Legislature discusses funding to support private show
A routine request that Putnam County help fund Fourth of July fireworks in Southeast sparked discussion last week over similar aid to other municipalities, such as Cold Spring.
During the May 19 meeting in Carmel of the Legislature’s Protective Services Committee, Legislator Joe Castellano of Brewster shared a request for financial assistance from the Southeast Fireworks Committee and the Brewster Chamber of Commerce, which are organizing a July 3 fireworks display.
Legislator Neal Sullivan of Carmel-Mahopac, a committee member, said that the request was included on the agenda for informational purposes, not to prompt any immediate action.
In a letter addressed to the Legislature, the fireworks committee and Brewster chamber noted that deputies from the Putnam County Sheriff’s Department, along with New York State Police troopers and Metropolitan Transportation Authority officers, have been assigned to previous fireworks shows in Southeast.
The event, which takes place at the Highlands Shopping Center near I-84 and typically draws 3,000 to 5,000 people, is outside the jurisdiction of the Brewster police department, Castellano said.
The county would bear the costs of deputies assigned to the event, including overtime. “The town [of Southeast] has made clear it’s not their event,” Castellano said. Private businesses sponsor it and “we’re just trying to help them put it on.”
Legislator Nancy Montgomery, who represents Philipstown and part of Putnam Valley, asked whether the county has ever provided financial support elsewhere for fireworks.
“Not to my knowledge,” replied Legislator Ginny Nacerino of Patterson, who heads the Protective Services Committee. “We’ve never had any requests.”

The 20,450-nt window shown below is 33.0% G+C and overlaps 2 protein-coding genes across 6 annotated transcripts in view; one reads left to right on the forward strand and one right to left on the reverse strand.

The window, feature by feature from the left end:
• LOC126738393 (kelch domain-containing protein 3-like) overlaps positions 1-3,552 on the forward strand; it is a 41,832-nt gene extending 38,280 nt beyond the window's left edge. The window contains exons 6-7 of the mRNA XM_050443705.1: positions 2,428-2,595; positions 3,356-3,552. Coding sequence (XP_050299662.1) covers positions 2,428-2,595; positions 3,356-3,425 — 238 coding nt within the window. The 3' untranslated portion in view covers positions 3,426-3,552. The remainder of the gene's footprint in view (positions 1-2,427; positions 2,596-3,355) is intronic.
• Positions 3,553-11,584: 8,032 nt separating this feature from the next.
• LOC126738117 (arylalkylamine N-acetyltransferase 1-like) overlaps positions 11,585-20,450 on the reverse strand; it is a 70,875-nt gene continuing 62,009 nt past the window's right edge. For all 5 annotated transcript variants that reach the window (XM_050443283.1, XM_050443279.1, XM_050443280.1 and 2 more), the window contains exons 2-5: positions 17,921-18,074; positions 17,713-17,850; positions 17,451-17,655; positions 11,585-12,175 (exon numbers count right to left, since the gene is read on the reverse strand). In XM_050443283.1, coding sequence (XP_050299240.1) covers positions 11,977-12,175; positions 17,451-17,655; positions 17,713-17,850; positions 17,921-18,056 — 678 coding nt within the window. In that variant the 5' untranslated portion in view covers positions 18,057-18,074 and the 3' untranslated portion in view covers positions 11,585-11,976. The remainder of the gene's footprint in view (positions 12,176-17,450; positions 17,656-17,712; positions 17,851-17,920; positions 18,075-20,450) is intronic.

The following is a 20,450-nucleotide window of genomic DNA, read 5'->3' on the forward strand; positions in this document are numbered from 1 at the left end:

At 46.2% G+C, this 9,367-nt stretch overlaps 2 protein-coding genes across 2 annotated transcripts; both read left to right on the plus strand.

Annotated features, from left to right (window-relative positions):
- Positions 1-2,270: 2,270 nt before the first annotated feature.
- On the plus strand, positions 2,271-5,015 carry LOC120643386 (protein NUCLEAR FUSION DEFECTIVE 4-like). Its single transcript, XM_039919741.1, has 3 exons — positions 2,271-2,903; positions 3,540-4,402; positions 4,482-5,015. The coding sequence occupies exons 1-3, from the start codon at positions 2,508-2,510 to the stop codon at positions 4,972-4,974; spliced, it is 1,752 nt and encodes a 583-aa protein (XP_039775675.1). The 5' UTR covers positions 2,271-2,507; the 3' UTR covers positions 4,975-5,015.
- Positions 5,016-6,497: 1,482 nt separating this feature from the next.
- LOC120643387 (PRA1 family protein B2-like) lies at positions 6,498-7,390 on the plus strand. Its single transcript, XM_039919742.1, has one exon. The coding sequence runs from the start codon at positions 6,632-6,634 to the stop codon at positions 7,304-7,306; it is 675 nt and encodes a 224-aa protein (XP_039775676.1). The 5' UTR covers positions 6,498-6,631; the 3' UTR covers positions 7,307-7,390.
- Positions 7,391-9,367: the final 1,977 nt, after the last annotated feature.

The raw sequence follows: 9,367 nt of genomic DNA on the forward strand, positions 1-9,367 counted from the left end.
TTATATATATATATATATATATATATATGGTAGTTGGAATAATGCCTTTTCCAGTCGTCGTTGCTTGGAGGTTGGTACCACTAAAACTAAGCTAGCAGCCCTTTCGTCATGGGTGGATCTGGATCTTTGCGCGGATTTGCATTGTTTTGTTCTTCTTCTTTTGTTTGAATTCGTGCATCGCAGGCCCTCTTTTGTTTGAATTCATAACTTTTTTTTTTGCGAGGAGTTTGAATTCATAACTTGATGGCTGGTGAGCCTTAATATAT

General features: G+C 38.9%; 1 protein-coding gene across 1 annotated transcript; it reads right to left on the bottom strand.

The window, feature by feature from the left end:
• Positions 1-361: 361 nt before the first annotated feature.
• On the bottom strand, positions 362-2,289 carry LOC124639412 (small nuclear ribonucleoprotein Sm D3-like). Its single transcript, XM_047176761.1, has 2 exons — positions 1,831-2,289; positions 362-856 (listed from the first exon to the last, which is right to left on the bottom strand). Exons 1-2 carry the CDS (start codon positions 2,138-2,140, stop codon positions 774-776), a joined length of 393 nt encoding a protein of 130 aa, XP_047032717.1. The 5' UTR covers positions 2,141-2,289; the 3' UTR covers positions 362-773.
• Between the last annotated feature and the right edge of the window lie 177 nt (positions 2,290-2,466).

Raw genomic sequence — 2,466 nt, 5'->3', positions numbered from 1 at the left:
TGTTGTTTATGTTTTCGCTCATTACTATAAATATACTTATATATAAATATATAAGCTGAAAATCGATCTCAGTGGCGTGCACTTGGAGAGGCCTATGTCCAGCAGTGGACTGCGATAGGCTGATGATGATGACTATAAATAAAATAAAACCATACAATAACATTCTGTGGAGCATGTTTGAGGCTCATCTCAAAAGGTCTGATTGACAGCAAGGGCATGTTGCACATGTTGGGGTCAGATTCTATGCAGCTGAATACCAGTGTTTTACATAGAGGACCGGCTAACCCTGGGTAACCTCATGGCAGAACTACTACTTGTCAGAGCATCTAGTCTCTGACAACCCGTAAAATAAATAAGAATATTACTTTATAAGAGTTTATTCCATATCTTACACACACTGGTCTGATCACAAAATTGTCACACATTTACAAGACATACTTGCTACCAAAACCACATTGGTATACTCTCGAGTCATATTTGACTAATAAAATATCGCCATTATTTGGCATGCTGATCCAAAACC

She said celebrations in other parts of Putnam draw smaller crowds “and it’s incumbent upon us to protect the people who attend this event” in Southeast.
Legislator Carl Albano said that if a comparable Fourth of July event needed help, “I would look at it the same way. It hasn’t come to us.”
Montgomery pointed out that the Cold Spring fireworks are also sponsored by private businesses. But Nacerino observed that “you have a police department.”
“If there was an event” in Cold Spring or elsewhere, said Nacerino, “I’m sure that” Sheriff Kevin McConville “would be on the scene if he deemed it necessary.”
Montgomery said Wednesday (May 25) that, as she understands the process, because the Southeast fireworks require more deputies than Cold Spring, the Legislature funds that cost through a special budget line, while the overtime pay for deputies assigned to the Cold Spring fireworks is paid from the department’s regular overtime expenditures.
Questions about county outlays for fireworks arose in 2014, as well. Legislators at a Protective Service Committee meeting endorsed financial support for the Southeast fireworks, expected to cost about $17,500 in deputy overtime. But six months later, they expressed surprise when confronted with a $53,002 bill from Sheriff Donald Smith that he said was for overtime at events that included the fireworks and the Cold Spring wedding of Rep. Sean Patrick Maloney.
In 2018, a few months after ousting Smith, Sheriff Robert Langley Jr. told the same committee that while overtime at the 2017 Southeast fireworks had been about $14,000, it probably could be reduced to $10,000 for 2018. It came in at $9,143. Legislators praised Langley’s fiscal innovations but soon turned against him over other policy and budget matters, and he lost to McConville in November 2021.